Burn Prevention and Safety Tips for Kids

Burn Prevention Safety Tips for Children

Burn injury accidents can occur at any age, but children are at a greater risk because they like to explore and are curious. Burn safety is a new concept for young children. Kids learn one of the most challenging lessons: flickering flames, stoves, and radiators can bely hot. If they play with lights or matches, the consequences can threaten the entire family.

Below are some common causes of burn accidents and the steps to keep burn injuries from happening to your child.

Causes of Burns and How to Prevent Them

Burn Safety Indoors

Many household items such as food, bathwater, and electrical outlets can cause childhood burns. To prevent burn injuries in your home:

  • Turn the pot and pan handles toward the back of the stove and use back burners when cooking.
  • Don’t hold your child while cooking, drinking, or carrying hot beverages.
  • Keep hot liquids and foods away from the edges of tables and counters.
  • Block access to the fireplace, stove, radiators, and space heaters.
  • Keep hot appliances such as clothes irons and curling irons unplugged and out of reach.
  • Be careful with warming up food or liquids in a microwave. Microwaves tend to heat foods unevenly. Test food temperature before feeding your child.
  • Keep electrical wires and cables out of the way so that your child doesn’t pull on them. Cover unused electrical outlets with safety caps.
  • Check labels to ensure pajamas, blankets, and mattresses meet federal flammability standards.
  • Teach your child to turn on the cold water first, then add the hot water slowly.
  • Set your home hot water tank temperature at 120°f or lower.
  • Check the water temperature before putting your child in the bathtub, and watch them while they are in the tub.
  • Keep your child away from stoves, space heaters, and fireplaces. The glass window of gas fireplaces can get pretty hot.
  • Teach your child not to use electrical appliances in or near the sink, bathtub, or shower.
  • Make sure the fuse box is closed and locked.
  • Install smoke detectors in every room and check the batteries every six months.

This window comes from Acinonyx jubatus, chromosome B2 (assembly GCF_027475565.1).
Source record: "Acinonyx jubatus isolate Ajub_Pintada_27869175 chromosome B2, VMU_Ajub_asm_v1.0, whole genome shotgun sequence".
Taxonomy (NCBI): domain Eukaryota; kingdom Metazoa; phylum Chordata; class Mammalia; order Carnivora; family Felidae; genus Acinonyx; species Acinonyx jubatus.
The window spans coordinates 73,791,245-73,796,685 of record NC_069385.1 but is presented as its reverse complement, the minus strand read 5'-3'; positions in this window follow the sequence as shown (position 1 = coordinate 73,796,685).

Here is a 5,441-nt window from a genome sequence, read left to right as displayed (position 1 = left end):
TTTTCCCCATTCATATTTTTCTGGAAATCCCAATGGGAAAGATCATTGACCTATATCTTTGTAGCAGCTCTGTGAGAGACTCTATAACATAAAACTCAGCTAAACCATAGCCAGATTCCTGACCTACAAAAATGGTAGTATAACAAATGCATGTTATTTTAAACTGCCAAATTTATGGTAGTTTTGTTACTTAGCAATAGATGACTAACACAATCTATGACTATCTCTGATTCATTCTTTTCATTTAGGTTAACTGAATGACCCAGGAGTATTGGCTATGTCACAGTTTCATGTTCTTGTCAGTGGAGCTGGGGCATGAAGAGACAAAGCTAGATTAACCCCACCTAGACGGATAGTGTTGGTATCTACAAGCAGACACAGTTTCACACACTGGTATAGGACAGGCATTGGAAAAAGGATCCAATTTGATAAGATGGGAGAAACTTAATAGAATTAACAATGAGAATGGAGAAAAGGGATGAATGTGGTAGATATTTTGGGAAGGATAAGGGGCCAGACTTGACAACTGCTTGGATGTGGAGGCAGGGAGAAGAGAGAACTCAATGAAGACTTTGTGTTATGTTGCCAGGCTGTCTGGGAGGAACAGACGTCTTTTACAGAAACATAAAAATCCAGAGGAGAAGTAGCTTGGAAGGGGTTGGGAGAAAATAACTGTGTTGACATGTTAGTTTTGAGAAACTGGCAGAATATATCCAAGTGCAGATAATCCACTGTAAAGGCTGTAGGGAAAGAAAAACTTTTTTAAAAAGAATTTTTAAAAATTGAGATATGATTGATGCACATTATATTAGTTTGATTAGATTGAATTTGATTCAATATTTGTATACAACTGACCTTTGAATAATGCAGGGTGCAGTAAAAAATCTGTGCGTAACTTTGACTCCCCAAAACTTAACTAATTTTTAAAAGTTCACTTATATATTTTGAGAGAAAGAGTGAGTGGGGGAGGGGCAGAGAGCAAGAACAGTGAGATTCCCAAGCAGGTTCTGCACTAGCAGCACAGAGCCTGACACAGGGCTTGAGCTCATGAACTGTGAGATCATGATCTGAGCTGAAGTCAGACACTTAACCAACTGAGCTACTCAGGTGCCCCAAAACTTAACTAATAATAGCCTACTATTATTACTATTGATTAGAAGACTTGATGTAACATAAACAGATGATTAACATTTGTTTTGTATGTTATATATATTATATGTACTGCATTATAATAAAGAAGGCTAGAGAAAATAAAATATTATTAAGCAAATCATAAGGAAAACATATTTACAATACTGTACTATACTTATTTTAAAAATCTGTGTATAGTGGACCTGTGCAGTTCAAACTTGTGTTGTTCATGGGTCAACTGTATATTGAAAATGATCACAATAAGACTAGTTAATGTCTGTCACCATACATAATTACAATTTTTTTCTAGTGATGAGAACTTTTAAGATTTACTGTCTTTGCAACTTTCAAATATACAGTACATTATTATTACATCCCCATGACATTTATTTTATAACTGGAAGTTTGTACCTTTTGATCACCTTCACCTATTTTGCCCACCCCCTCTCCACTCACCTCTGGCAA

• Keep all chemicals out of your child’s reach and in a locked cabinet.

Burn Safety Outdoors

To protect children from outdoor burns:

  • Don’t let your child play with fireworks or sparklers.
  • Don’t let your child go near fire pits, campfires, and grills.
  • Don’t allow them to run near campfires.
  • Don’t allow your child to climb towers, power poles, or trees near power lines.
  • Don’t let your child touch fallen power lines.
  • Check for hot buckles or straps before putting your child in a car seat.
  • Cover the car seat with a blanket or towel if you park in direct sunlight.
  • Limit your child to sun exposure. Sunburns mainly occur between 10:00 am and 2:00 pm.
  • Apply sunblock with an SPF of 30 or higher and reapply after water exposure. Sunburn can occur on cloudy days and in the shade if your child is near water.

While you can’t always keep your children safe from injuries, following the simple safety tips above can help prevent fire and burn injuries in your home.

Watch YouTube Video: Precautions Taken to Prevent Burns from Happening with Children at Home. The video below discusses some of the most common types of burn injuries seen in children burned at home and what parents need to do to prevent them.

Sacramento Burn Injury Lawyer

I’m Ed Smith, a Sacramento burn injury attorney. A serious burn injury can cause physical and emotional scars to your child. If you or a family member has suffered catastrophic burn injuries in an accident, call our skilled injury lawyers at (916) 921-6400 or (800) 404-5400 for free, friendly, and compassionate advice.

Our knowledgeable legal team has helped injured individuals get fair compensation for personal injury and wrongful death cases since 1982.

See our client reviews and ratings on Yelp, Avvo, and Google and our history of settlements and verdicts.

We are a member of the Million Dollar Advocates and the Nation’s Top One Percent.

Photo by Priscilla Du Preez on Unsplash

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